Naomi Long MP said: “Over the past week, we have seen how the past continues to cast a long shadow over our future, reasserting itself in ways and at times of its own choosing, and that will continue if we do not address the issue. Consensus must be built to ensure that we address the legacy of the past in a comprehensive way which not only addresses the needs of victims and survivors of the Troubles but can also do so in a way which promotes reconciliation and a shared future.
“I am calling on the Secretary of State, Owen Paterson, to convene talks as soon as possible amongst parties here to get started on agreeing a way forward. He has acknowledged that political consensus is required to take the process forward and that, on this most sensitive of issues, such consensus will be hard to achieve. I don’t disagree with that analysis, but it’s also clear that such consensus will not simply emerge of its own accord. Rather, it needs to be actively pursued with local parties and I believe the Secretary of State has a duty to drive that process forward. Convening a meeting with local political parties would be a good starting point.
“Northern Ireland has made much progress towards peace, but we cannot afford to be complacent about the past. Time does not heal all wounds and the passage of time alone will not make the past less controversial, less painful or remove its potential to destabilise communities. There is a wealth of international evidence that this is the case in post-conflict regions. Here, with each passing year, many of those directly affected simply feel the opportunity to know even the basic truth of what happened to their loved ones, let alone see justice done, slipping from their grasp.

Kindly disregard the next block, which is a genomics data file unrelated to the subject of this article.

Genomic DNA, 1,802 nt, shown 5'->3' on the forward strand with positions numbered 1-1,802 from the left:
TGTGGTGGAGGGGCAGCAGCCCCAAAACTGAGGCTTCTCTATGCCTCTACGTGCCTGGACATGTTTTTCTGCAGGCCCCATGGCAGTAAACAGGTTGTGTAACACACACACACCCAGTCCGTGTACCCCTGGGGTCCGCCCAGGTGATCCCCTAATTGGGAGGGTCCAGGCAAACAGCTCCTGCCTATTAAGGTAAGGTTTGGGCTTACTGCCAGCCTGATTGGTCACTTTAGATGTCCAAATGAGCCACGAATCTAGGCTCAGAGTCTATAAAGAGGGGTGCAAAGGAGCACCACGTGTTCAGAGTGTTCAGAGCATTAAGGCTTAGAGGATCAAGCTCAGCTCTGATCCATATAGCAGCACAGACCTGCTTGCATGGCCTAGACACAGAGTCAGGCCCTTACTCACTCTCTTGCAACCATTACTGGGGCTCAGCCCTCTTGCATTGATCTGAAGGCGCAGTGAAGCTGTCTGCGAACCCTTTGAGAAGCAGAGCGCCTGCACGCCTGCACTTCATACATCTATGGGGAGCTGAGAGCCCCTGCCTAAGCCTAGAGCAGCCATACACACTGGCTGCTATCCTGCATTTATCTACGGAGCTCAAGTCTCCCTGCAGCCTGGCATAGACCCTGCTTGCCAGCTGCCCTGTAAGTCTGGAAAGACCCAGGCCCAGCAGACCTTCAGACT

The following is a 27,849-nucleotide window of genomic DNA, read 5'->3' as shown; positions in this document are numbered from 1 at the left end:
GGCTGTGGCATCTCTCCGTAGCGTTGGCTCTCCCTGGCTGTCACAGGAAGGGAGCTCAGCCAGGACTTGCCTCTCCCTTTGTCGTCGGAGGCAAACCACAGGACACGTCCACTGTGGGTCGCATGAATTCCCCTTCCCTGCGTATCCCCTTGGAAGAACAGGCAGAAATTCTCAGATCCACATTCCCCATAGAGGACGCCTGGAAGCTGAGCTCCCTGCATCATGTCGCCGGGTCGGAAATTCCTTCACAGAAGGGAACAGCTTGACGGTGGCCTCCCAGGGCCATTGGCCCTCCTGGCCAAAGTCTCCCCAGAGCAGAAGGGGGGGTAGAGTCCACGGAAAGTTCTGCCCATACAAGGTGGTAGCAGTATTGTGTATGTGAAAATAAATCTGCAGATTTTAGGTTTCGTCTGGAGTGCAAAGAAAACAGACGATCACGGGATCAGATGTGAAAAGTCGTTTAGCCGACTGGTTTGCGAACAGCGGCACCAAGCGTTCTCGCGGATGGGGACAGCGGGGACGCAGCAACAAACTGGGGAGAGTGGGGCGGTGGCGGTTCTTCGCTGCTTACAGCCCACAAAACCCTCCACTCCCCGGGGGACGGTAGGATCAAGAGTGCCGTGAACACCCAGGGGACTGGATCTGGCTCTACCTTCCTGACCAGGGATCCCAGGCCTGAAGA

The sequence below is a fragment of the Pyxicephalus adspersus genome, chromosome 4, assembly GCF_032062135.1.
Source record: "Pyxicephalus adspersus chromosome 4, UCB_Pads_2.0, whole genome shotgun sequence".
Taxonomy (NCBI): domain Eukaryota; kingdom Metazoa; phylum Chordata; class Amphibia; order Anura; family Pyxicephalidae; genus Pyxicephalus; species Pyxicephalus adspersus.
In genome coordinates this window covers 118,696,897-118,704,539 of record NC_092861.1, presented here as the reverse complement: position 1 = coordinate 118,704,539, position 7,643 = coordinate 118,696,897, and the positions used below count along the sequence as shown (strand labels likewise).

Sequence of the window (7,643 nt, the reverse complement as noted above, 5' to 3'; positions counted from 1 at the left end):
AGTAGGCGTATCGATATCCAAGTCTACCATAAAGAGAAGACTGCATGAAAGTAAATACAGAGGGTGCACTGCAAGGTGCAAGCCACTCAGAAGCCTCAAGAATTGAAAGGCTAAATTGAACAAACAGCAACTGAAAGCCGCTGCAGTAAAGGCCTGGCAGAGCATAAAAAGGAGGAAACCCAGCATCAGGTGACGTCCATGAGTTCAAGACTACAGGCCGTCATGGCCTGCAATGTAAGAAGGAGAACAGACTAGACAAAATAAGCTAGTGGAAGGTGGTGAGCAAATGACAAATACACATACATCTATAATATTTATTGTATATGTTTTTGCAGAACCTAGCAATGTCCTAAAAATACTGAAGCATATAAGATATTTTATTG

“Sadly, the controversy which surrounded the proposed £12,000 recognition payment entirely overshadowed the rest of the Eames-Bradley Report, which whilst not perfect, provided a credible basis on which a process could be built. The central recommendation for a legacy commission with four separate elements of reconciliation, investigations, information recovery and thematic issues, offered a structure which could give coherence to those elements of existing good practice, such as the work of the Historical Enquiries Team, the Community Relations Council, and Commission for Victims and Survivors, and in a context focused on building a shared future. It would also underpin the valuable work done by those community and voluntary groups who offer vital practical support to victims and survivors.
“The past must be addressed in an inclusive and comprehensive way for the sake of victims and survivors, and for the good of wider society, so that the more prosperous, hopeful and shared future for which we are working can be built on truly stable foundations. The time to do this is now and I am calling on Owen Paterson to convene party talks on this most important of issues as soon as possible.”